Tuesday's election didn't go the way we hoped. The Bell strongly supported Proposition 103, and we are deeply disappointed it failed.
We thank those who worked so hard – especially Sen. Rollie Heath, whose leadership, passion and energy made believers out of so many. Thanks also to the Colorado Center on Law and Policy and Great Education Colorado, whose grass-roots campaign turned thousands of Coloradans into activists.
Talk about being off message. In the waning days of state Senator Rollie Heath's campaign to raise taxes by $3 Billion in Colorado through Prop 103, one of the biggest supporters of the ballot initiative, the Bell Policy Center, put out a "study" claiming that Prop 103 won't actually kill jobs (PDF). If the debate is framed over job losses, you can be assured it's not to the advantage of tax hike supporters.
The Bell Policy Center today is releasing a report that reviews research on tax increases and their impact on job growth and economic development. Proposition 103, the only statewide ballot initiative, would raise taxes, returning income and sales tax rates to levels that existed in 1999. The revenue raised would help counteract deep cuts to the state's education system.
Look at a list of endorsements for Proposition 103, the measure to raise taxes by nearly $3 billion for education, and you quickly see some of the most influential liberal organizations in Colorado.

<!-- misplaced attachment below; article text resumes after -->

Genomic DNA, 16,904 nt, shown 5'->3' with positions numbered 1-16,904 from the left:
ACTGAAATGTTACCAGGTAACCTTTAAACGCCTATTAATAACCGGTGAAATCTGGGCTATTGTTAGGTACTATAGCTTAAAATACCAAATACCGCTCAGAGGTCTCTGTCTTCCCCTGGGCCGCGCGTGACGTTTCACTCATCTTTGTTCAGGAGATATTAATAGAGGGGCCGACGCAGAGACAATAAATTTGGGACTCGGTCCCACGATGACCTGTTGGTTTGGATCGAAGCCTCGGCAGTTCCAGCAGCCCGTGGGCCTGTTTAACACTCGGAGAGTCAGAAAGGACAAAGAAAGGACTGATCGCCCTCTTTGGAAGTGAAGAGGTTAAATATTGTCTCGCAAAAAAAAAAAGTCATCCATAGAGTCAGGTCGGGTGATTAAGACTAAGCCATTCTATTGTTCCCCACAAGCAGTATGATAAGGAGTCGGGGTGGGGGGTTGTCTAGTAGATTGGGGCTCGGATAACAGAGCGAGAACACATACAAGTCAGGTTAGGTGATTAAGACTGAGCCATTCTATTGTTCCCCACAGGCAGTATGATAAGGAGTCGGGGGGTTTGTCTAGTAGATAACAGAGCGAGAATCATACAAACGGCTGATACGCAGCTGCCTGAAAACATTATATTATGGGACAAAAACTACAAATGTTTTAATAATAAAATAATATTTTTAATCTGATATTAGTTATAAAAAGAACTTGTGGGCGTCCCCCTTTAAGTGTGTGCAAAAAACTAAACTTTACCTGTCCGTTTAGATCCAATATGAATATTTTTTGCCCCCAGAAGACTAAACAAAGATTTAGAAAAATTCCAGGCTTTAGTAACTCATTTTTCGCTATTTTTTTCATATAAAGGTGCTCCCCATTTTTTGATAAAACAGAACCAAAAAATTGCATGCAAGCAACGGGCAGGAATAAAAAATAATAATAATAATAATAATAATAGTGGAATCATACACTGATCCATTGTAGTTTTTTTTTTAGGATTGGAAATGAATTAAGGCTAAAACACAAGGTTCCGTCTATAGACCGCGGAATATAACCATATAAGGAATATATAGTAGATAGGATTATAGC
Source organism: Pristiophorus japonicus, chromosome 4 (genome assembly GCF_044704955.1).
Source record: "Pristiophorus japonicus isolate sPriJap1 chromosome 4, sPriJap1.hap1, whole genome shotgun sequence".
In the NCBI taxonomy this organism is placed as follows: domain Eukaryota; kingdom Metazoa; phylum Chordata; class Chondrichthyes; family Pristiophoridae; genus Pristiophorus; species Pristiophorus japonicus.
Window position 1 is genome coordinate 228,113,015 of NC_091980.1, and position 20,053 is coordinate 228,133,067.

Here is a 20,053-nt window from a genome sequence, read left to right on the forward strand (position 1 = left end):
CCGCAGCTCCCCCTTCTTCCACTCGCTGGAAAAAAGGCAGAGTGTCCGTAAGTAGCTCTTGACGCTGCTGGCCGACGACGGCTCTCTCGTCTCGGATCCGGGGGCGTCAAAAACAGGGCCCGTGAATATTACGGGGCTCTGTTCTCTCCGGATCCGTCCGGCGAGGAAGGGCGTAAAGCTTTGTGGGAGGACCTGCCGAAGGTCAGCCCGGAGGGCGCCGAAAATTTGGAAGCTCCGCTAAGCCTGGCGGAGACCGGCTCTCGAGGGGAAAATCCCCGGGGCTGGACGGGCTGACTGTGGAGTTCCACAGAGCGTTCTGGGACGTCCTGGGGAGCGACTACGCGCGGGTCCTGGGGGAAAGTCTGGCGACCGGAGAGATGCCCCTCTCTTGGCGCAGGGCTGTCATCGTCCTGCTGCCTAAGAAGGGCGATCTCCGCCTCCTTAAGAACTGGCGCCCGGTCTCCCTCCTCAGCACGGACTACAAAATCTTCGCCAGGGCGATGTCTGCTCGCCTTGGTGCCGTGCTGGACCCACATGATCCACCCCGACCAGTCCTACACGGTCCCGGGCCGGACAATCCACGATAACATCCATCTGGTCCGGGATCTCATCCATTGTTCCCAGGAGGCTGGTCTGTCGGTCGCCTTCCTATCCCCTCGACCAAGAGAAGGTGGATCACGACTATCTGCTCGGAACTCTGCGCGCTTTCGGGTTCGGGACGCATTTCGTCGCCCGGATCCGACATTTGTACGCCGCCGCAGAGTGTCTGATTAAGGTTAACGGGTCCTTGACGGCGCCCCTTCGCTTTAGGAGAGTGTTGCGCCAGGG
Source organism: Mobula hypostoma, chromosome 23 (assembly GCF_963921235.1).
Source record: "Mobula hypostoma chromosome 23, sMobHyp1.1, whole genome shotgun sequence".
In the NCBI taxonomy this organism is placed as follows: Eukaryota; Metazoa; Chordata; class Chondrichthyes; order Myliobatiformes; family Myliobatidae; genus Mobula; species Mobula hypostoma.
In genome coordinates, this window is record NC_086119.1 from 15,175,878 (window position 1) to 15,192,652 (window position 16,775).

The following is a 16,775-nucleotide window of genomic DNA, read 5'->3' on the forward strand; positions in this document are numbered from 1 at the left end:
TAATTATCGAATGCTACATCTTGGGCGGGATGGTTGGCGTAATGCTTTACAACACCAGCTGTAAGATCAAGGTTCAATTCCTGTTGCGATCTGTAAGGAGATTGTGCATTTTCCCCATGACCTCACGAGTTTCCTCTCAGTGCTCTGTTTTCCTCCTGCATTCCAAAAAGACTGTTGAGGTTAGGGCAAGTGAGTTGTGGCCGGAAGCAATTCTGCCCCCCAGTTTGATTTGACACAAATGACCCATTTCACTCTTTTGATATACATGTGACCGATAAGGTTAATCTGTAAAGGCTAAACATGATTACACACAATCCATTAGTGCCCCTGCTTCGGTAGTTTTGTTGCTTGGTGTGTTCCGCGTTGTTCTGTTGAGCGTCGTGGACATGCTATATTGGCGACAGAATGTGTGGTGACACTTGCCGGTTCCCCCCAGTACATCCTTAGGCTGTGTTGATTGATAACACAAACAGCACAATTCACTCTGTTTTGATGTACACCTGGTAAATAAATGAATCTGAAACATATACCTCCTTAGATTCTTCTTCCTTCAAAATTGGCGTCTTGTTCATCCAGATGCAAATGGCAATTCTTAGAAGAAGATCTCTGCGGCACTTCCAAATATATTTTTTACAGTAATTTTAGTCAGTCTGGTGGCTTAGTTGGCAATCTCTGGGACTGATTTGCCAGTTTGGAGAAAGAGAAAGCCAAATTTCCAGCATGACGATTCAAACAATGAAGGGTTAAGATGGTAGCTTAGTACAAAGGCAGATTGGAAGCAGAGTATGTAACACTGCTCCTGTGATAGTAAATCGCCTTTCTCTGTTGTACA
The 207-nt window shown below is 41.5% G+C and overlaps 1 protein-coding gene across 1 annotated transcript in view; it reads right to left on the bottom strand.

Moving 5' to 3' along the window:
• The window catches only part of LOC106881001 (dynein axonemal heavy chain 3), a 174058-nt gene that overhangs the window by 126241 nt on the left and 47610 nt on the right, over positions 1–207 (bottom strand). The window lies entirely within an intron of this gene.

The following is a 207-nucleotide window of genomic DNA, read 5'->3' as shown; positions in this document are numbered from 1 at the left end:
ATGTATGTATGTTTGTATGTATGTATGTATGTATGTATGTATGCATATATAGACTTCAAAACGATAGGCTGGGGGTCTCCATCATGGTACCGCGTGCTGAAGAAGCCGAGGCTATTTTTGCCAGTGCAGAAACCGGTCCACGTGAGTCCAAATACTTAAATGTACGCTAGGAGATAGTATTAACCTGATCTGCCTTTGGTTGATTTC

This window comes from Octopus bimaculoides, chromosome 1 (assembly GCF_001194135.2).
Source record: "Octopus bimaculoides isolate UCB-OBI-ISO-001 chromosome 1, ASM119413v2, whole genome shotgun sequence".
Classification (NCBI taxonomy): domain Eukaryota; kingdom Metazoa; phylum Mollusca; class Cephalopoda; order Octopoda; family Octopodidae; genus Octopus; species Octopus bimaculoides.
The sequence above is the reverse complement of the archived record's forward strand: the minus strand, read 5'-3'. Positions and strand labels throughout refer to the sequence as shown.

ProgressNow Colorado, the Colorado Fiscal Policy Institute and the Bell Policy Center have all lined up behind the tax-increase measure on the November ballot, as have dozens of other traditionally liberal-leaning groups such as teachers unions.
Opponents of a statewide ballot measure that would raise an estimated $3 billion in new taxes to fund education launched an attack against the proposal this week, claiming it will cost Colorado 119,000 jobs after five years and deal a "crushing blow" to the state's struggling economy.
But backers of Proposition 103 charged that opponents don't understand how to interpret their own data and countered that it's cutbacks to school funding, not higher taxes, that will harm the state's economy.
The Bell Policy Center board of directors has endorsed the Bright Colorado initiative to temporarily return state tax rates to the level they were in 1999 while the state searches for a more permanent solution to its long-term structural deficit.